Geikie’s work is obviously a fiction, but it is worth comparing his vision of Sutherland’s settlement with the one TS forwarded above:

“…, it was a straggling collection of wooden houses of all sizes and shapes, a large one next to a miserable one-storey shell, placed with its end to the street. There were a few brick houses, but only a few. The streets were like a newly-ploughed field in rainy-weather, for mud, the waggons often sinking almost to the axles in it. There was no gas, and the pavements were both few and bad. It has come to be a fine place now, but to us it seemed very wretched.” (page 20)

False advertising, perhaps.

Sunday, January 18, 2009

The Wives of Thomas Sutherland

Grace Hogg (abt. 1777-1853)
Painting by David Scott of Edinburgh (1806-1849)

It seems highly probable that all but one of the children attributed to Thomas Sutherland (1772-1850) and Grace Hogg (abt. 1777-1853) are not, in fact, hers. According to a family history, TS and GH had three sons (Alexander, George and Edward) and two daughters (Thomas-Ann and Grace). However, the dates of birth for three of these individuals precede the marriage of TS and Grace by some time.

Namely, in very neat handwriting, the parish record for May 15, 1825 in Edinburgh Parish, Edinburgh, Midlothian, Scotland reads:

Thomas Sutherland, tailor, College (?) parish & Grace Hogg same parish
Daug. Of Geo. Hogg …no objections.

This marriage occurred closely after the death of TS’s first wife, Elizabeth Beddoes, on Aug 23, 1824, as reported in The Scotsman. What this record also suggests is that the daughter of TS, Grace, was probably not born May 14, 1824, but rather in 1826. One could try to argue that she, too, might have been the daughter of Beddoes, but given that Beddoes was born about 1760, it seems highly unlikely.

In short, it appears the following are the children of TS and Beddoes:
Thomas Sutherland (1797-1880) “poet of Moore
Richard Sutherland (Sept. 25, 1802- March 27, 1822) died in Edinburgh of “decay”
Alexander Sutherland (1804-1840)
Laura Alison Sutherland (1805-1894)
George Sutherland (bet. 1811/1816-1888)
Thomas-Ann Sutherland (1812-1902)
…and John Sutherland (abt. 1807-Nov. 12, 1826), previously unmentioned, but whose death record lists TS as his father and gives the address (2 Drummond) at which the family resided at the time. Cause of death: typhus.

This means in all probability the only child of TS and Grace Hogg is Grace Sutherland (abt. 1826-1861).

Edward Sutherland (bef.1827-bef. 1833) A family record has him dying before 1833, but I've found no further concrete information about his date of birth.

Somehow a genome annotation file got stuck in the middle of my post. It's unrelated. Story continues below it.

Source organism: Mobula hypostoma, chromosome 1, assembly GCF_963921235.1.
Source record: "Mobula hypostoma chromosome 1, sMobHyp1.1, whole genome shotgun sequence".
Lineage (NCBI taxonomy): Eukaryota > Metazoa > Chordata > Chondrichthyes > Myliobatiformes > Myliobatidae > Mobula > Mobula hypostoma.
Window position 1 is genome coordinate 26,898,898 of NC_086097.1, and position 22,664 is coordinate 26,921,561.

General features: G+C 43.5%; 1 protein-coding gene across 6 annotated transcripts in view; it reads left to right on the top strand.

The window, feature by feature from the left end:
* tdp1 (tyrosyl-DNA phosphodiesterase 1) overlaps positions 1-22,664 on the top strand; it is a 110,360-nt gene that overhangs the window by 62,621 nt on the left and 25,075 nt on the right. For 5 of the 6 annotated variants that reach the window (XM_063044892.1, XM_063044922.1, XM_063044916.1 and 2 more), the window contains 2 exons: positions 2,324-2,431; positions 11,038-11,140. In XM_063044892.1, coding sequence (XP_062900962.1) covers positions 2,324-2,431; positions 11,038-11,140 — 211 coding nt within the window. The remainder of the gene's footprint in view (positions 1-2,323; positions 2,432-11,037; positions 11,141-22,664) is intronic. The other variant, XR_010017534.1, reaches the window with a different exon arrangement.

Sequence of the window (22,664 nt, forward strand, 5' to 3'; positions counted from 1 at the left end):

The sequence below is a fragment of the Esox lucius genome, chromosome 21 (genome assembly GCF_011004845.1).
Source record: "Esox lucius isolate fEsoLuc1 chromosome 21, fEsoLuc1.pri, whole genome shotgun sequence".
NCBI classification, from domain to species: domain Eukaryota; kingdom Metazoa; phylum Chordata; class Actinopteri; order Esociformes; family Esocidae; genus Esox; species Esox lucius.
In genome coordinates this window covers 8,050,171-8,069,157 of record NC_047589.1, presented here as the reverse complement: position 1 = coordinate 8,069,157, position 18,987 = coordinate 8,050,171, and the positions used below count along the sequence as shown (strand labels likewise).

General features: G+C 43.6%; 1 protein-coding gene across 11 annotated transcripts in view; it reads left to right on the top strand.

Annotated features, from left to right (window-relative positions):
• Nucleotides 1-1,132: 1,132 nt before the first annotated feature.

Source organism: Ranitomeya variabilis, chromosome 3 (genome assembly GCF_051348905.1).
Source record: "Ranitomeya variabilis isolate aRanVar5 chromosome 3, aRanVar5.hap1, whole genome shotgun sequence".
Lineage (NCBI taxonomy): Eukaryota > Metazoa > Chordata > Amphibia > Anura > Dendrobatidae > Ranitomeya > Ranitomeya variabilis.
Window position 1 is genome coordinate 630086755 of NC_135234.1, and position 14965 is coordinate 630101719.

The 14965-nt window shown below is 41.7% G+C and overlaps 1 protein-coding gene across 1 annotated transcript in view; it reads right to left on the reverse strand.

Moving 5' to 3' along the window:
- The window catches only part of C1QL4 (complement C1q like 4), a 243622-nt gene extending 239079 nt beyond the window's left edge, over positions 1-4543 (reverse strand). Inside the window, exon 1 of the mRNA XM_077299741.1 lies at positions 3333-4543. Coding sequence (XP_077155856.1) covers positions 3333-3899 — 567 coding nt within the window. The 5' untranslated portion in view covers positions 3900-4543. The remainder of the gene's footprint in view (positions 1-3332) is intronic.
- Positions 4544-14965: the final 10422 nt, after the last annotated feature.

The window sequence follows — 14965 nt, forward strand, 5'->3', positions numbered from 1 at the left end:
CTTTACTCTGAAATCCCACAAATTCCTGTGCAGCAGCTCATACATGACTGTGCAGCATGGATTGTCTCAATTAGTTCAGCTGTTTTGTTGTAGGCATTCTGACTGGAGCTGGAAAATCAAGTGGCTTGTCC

While some may have felt it was sufficient to present the marriage record as proof the GH was not the mother of many of the children attributed to her, it would have been premature. The family records are in such conflict with census records (and the names of the children so common) that it was necessary to establish in other ways that TS was married to both women (hence the usefulness of the post office directories in establishing residency). I will note that the dates of birth of the children may be off here—the census and death records are inconsistent, and I haven’t bothered double checking them all. And as of yet birth or christening records have not been uncovered.

Thank you to Kathy Witheridge for directing me to the Sutherland histories available through the Lambton County Branch of the OGS. See especially, The Sutherland Saga by Winning Pendergast.

Wednesday, January 14, 2009

Thomas Sutherland Emigrates

Blind Asylum, 58 Nicolson Street, 1820

It’s all due to this notice, which appeared in The Scotsman, Saturday, 8th December 1832, that I’m able to state with confidence that the Thomas Sutherland who was the proprietor of Sutherland and Son, Tailors, at 47 Nicolson Street, Edinburgh was the TS (married to Grace Hogg) who came to Canada in 1833 to found Mooretown:

SUTHERLAND & SON, TAILORS, 47, Nicolson Street, having made arrangements to leave this country for America in April next, will be glad to make arrangements with a respectable person to succeed them, upon very favorable terms, as little more than the value of Counters, Shelving, &c. will be expected. The rent is moderate, and the business has been long established. Applications by post must be paid.
Edinburgh, 8th Dec. 1832.